Scuffles with police as thousands of Ukrainians protest shelving of EU trade deal
The latest outburst of violence took place after midnight when Kiev police tried to storm the tent camp in the capital’s central square. Protesters locked themselves in a chain preventing police from dismantling the camp. People were throwing rocks and balls of mud at the police and tearing off officers’ helmets, Ria reports.
Earlier on Sunday, Ukrainian police had to use teargas after a group of protesters tried storming government buildings in Kiev. Flares and smoke pellets were thrown at the police officers, one of whom was injured by a hurled metal bar.
Most of the other protesters demonstrated peacefully, forming a 22,000-strong crowd on Kiev’s Independence Square (Maidan Nezalezhnosti), according to police estimates. Ukrainian opposition stated more than 100,000 of people have gathered in the capital for protests.
The Ukrainian opposition on Sunday announced it was starting an “indefinite” protest action on the capital’s central square. Demanding that President Yanukovich sign a trade deal with the EU in Vilnius, the opposition accused the government of halting the integration of Ukraine into Europe.
Thousands marched through Kiev’s central streets with flags and pro-EU banners, as opposition leaders, including the ex-boxing champion Vitaly Klitschko, started giving speeches on what has been dubbed “Euromaidan.” A huge “line” of those willing to enter the square reportedly formed during the day.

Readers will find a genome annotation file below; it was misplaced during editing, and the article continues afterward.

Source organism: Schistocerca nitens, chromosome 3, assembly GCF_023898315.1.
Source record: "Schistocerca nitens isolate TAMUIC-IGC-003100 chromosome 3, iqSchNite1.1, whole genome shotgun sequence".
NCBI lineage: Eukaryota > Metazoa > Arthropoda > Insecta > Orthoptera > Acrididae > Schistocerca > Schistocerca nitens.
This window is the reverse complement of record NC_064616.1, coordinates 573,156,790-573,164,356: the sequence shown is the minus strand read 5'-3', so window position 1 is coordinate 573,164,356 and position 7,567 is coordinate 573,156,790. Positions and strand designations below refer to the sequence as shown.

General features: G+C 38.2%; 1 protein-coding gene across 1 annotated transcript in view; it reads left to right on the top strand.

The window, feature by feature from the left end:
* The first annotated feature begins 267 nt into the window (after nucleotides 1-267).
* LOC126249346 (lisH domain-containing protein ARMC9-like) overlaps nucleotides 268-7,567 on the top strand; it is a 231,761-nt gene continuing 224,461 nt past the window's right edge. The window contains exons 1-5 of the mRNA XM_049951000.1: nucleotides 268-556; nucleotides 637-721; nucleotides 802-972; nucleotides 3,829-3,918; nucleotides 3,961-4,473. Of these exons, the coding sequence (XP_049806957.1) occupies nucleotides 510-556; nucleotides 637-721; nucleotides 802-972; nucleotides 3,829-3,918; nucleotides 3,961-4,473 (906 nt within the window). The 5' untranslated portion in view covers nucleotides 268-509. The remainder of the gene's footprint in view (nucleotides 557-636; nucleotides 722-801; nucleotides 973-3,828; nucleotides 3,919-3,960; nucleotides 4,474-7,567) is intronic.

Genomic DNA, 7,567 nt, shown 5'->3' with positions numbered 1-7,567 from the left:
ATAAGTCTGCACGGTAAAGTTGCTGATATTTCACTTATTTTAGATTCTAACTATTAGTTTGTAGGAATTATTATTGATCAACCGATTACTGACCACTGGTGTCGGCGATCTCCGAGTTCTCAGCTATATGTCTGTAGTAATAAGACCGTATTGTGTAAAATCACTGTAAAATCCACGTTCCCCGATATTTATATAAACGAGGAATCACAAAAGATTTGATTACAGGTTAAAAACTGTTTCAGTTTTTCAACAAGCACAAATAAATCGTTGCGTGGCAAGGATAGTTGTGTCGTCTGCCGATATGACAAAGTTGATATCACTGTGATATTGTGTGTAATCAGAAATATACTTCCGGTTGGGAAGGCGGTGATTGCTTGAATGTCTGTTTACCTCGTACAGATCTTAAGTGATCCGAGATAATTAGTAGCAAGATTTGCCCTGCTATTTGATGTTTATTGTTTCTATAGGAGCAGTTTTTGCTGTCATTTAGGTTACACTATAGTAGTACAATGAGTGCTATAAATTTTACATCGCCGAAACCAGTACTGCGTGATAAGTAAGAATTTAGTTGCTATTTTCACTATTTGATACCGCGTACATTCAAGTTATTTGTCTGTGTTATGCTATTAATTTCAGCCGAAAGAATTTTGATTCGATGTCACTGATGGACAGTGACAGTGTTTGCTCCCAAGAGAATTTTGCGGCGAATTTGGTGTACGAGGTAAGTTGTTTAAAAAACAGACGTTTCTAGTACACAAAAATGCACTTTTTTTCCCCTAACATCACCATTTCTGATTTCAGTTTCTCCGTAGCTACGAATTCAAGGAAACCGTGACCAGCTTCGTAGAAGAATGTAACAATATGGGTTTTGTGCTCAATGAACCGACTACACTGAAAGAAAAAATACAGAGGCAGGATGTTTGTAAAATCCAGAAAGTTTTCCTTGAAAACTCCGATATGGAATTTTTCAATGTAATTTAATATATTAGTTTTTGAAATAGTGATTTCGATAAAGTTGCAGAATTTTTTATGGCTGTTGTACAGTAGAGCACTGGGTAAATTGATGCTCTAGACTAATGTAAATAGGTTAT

President's office of Ukraine is besieged http://t.co/FwIS351rc5
— Alexey Yaroshevsky (@Yaro_RT) November 24, 2013
The rally’s “resolution” was read out, in which the
opposition also said the government must resign. Demands to free
the former Ukrainian Prime Minister Yulia Tymoshenko and other
“political prisoners” were also voiced.
Tymoshenko, who has been jailed on charges of abuse of power during gas negotiations with Russia’s Gazprom, sent a message to the protesters, urging them not to leave the square at least until November 28-29, when the Third Eastern Partnership Summit will be held Vilnius.
Meanwhile, the Ukrainian Prime Minister Nikolay Azarov said in an
interview to local TV that Thursday’s decision was not a
last-minute thought, but was based on strong concerns of
Ukrainian economists, industrialists and businessmen who believe
breaking economic ties with Russia would be extremely harmful for
the country’s well-being.
Adapting local regulation to European standards would alone cost some 165 billion euro ($223.6 billion) in the next decade, Azarov said.
At the same time, the EU offered no promises of financial aid to Ukraine, with even the negotiated 1 billion euro starter aid being a “word-of-mouth promise,” the Ukrainian Prime Minister said.
Azarov later told ICTV that the EU does not consider a pause in
trade deal talks as a “tragedy,” accusing the Ukrainian
opposition of “trying to use every occasion to destabilize
the socio-political situation” in the country. He said he
does not rule out the deal could be signed in 2014.
The EU on Sunday said it remains just as determined to have the deal with Ukraine signed, with the EU’s Commissioner for Enlargement and Neighbourhood Policy, Stefan Fule, saying that “the door remains open and we don’t refuse the Ukrainian people realization of their Europe wish.”